Several models of prior art digital oscilloscopes include the ability to locate a histogram box at a user specified time/level location in the displayed waveform, to accumulate histogram data, in either the vertical or horizontal directions, for signals passing through that box, and to perform measurements on the accumulated histogram data. For example, among the measurements that are available to perform on the histogram data are statistical measurements such as mean and standard deviation. In addition, prior art oscilloscopes have been configured to use such information and measurements to determine the crossing level automatically.

For example, the digital oscilloscope model CSA803, manufactured by Tektronix, Inc. incorporates an algorithm for automatically locating the crossing level of the eye diagram. Specifically, the CSA803 uses histogram boxes in the following manner to determine the crossing level. Relatively thin horizontal histogram boxes are illustrated in FIG. 1 as dotted boxes 3 and 5. Histogram box 3 is placed centered in time (horizontally) at the crossing time and at a signal level (vertically) below the crossing level. A histogram of the trace data within histogram box 3 is generated and illustrated at H(3). The histogram data H(3) from histogram box 3 spans a relatively wide range and, thus, has a relatively large standard deviation. The same result would occur if the histogram box were placed above the crossing level. Histogram box 5 is placed also centered in time at the crossing time, but at the signal crossing level. A histogram of the trace data within this box is generated and illustrated at H(5). The histogram data H(5) spans a relatively narrower range and thus has a relatively smaller standard deviation. By moving the histogram box up and down, and calculating the respective standard deviations, the crossing level may be identified as the level having the minimum standard deviation. When the crossing level is determined, the histogram data may be used to measure the jitter.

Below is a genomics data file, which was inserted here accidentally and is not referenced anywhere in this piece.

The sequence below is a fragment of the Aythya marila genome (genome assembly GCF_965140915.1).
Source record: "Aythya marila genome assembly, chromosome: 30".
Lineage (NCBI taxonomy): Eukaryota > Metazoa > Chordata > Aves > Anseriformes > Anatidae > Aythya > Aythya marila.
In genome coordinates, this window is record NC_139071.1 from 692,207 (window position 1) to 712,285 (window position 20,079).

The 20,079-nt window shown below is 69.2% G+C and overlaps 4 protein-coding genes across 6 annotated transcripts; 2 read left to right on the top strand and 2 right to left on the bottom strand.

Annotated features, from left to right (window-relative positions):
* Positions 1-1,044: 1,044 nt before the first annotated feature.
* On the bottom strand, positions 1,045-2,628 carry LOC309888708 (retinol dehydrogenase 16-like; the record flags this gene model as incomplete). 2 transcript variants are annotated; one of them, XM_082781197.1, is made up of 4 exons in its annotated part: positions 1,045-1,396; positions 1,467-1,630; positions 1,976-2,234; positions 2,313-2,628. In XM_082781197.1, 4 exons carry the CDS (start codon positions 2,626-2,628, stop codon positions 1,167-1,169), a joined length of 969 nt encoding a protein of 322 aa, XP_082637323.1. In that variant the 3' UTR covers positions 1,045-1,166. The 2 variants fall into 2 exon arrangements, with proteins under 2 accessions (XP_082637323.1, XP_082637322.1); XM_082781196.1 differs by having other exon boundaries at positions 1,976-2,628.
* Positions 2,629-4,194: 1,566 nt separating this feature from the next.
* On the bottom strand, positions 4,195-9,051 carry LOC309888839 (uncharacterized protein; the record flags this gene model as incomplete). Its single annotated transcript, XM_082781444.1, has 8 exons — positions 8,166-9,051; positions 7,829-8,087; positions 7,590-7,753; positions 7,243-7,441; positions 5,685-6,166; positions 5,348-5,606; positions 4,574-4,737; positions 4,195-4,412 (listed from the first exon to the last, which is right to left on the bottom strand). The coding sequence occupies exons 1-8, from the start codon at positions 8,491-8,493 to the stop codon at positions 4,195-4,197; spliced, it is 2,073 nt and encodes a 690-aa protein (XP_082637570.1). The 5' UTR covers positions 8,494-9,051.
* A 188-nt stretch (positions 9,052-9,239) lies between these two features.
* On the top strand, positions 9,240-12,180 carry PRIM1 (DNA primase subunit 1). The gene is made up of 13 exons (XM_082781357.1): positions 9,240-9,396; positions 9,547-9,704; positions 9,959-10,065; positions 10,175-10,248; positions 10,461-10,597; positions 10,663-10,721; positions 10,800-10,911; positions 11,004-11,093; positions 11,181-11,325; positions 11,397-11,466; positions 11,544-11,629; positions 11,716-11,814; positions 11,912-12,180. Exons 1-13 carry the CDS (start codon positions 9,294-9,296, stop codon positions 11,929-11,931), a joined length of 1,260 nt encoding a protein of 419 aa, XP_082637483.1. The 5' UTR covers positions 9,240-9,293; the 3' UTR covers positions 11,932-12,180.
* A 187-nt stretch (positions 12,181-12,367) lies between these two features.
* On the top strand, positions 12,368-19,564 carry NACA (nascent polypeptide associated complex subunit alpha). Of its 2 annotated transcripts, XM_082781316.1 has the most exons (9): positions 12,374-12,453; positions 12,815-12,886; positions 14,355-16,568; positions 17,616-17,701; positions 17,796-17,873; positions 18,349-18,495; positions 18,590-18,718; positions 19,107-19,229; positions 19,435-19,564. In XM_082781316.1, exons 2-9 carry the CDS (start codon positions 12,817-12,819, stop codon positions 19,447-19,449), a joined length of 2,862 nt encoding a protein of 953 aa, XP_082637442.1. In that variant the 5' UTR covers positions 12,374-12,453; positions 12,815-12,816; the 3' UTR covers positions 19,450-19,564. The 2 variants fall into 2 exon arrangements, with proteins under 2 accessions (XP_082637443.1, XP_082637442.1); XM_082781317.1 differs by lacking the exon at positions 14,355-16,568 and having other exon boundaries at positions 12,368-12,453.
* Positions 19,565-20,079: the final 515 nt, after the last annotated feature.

Determining the crossing level is generally done by moving the histogram box up and down, for example, according to a known binary search algorithm. Because the height of the histogram box is small, and because it must be located precisely, many iterations are necessary to place the box accurately. This takes a substantial amount of time.

Digital oscilloscopes from several manufacturers also may be controlled by external controllers via existing general purpose interface bus (GPIB) interfaces. Such digital oscilloscopes can receive control data from external controllers via the GPIB bus and can also provide status data to the external controller, also via the GPIB bus. Such operation is widely used. It is possible to locate histogram boxes under remote control through command data sent to the oscilloscope through the GPIB bus, and to receive data and calculations related to the histogram bus through status data from the oscilloscope through the GPIB bus. Such a method will, necessarily be slower than a method which may be calculated within an oscilloscope.

It is desirable to locate the crossing point of a communications signal being displayed on a digital oscilloscope in a minimum amount of time. In addition, it is desirable to be able to locate the crossing point of the communications signal under remote control.

BRIEF SUMMARY OF THE INVENTION

A method for controlling a digital oscilloscope locates a crossing level in an eye diagram (also including a crossing time), of a communications signal. The method includes the steps of locating the crossing time using a horizontal histogram box; and locating the crossing level using a vertical histogram box placed at a horizontal location substantially at the located crossing time.

BRIEF DESCRIPTION OF THE DRAWING

In the drawing:

FIG. 1 is an eye waveform diagram useful in understanding the present invention;

FIG. 2 is a flowchart of one method for calculating the crossing level according to the present invention;

FIGS. 3 through 8 are schematic diagrams of an eye waveform diagram useful in understanding the operation of the present invention;

FIG. 9 is a flowchart of an alternative method for calculating the crossing level according to the present invention; and

FIGS. 10 through 12 are schematic diagrams of an eye waveform diagram useful in understanding the operation of the present invention.

DETAILED DESCRIPTION OF THE INVENTION

FIG. 2 is a flow chart illustrating a method of operating a digital oscilloscope to calculate the crossing level of a communications signal in accordance with the present invention. FIGS. 3 through 8 are schematic diagrams of eye waveform diagrams useful in understanding the operation of the present invention. In FIGS. 3 through 8, the eye diagram is illustrated using thick lines instead of repeated traces. This is meant only to simplify the diagram and not to represent an eye diagram of an actual communication signal. In FIGS. 3 through 8, an upper level is designated vTop, and is represented by a line 10; a lower level is designated vBase, and is represented by a line 12; and a crossing level is represented by a dashed line 14.